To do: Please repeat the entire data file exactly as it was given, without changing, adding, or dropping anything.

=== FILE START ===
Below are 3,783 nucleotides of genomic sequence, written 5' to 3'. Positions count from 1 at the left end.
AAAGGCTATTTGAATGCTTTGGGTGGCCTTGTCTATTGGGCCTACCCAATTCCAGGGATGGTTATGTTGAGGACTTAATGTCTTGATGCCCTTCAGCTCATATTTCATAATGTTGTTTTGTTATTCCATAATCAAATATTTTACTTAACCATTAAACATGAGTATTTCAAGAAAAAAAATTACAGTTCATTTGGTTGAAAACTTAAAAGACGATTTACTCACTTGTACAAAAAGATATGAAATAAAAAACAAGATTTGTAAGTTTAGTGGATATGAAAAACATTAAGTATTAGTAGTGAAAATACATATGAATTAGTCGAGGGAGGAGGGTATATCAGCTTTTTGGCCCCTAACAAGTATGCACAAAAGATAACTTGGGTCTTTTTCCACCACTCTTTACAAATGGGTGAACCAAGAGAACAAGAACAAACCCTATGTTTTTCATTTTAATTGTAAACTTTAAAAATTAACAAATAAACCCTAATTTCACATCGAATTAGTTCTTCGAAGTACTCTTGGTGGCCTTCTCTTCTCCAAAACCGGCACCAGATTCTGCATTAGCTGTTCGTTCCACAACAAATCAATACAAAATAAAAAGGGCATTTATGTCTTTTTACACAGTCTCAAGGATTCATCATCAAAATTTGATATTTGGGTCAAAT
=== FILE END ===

Below are 3,783 nucleotides of genomic sequence, written 5' to 3'. Positions count from 1 at the left end.
AAAGGCTATTTGAATGCTTTGGGTGGCCTTGTCTATTGGGCCTACCCAATTCCAGGGATGGTTATGTTGAGGACTTAATGTCTTGATGCCCTTCAGCTCATATTTCATAATGTTGTTTTGTTATTCCATAATCAAATATTTTACTTAACCATTAAACATGAGTATTTCAAGAAAAAAAATTACAGTTCATTTGGTTGAAAACTTAAAAGACGATTTACTCACTTGTACAAAAAGATATGAAATAAAAAACAAGATTTGTAAGTTTAGTGGATATGAAAAACATTAAGTATTAGTAGTGAAAATACATATGAATTAGTCGAGGGAGGAGGGTATATCAGCTTTTTGGCCCCTAACAAGTATGCACAAAAGATAACTTGGGTCTTTTTCCACCACTCTTTACAAATGGGTGAACCAAGAGAACAAGAACAAACCCTATGTTTTTCATTTTAATTGTAAACTTTAAAAATTAACAAATAAACCCTAATTTCACATCGAATTAGTTCTTCGAAGTACTCTTGGTGGCCTTCTCTTCTCCAAAACCGGCACCAGATTCTGCATTAGCTGTTCGTTCCACAACAAATCAATACAAAATAAAAAGGGCATTTATGTCTTTTTACACAGTCTCAAGGATTCATCATCAAAATTTGATATTTGGGTCAAAT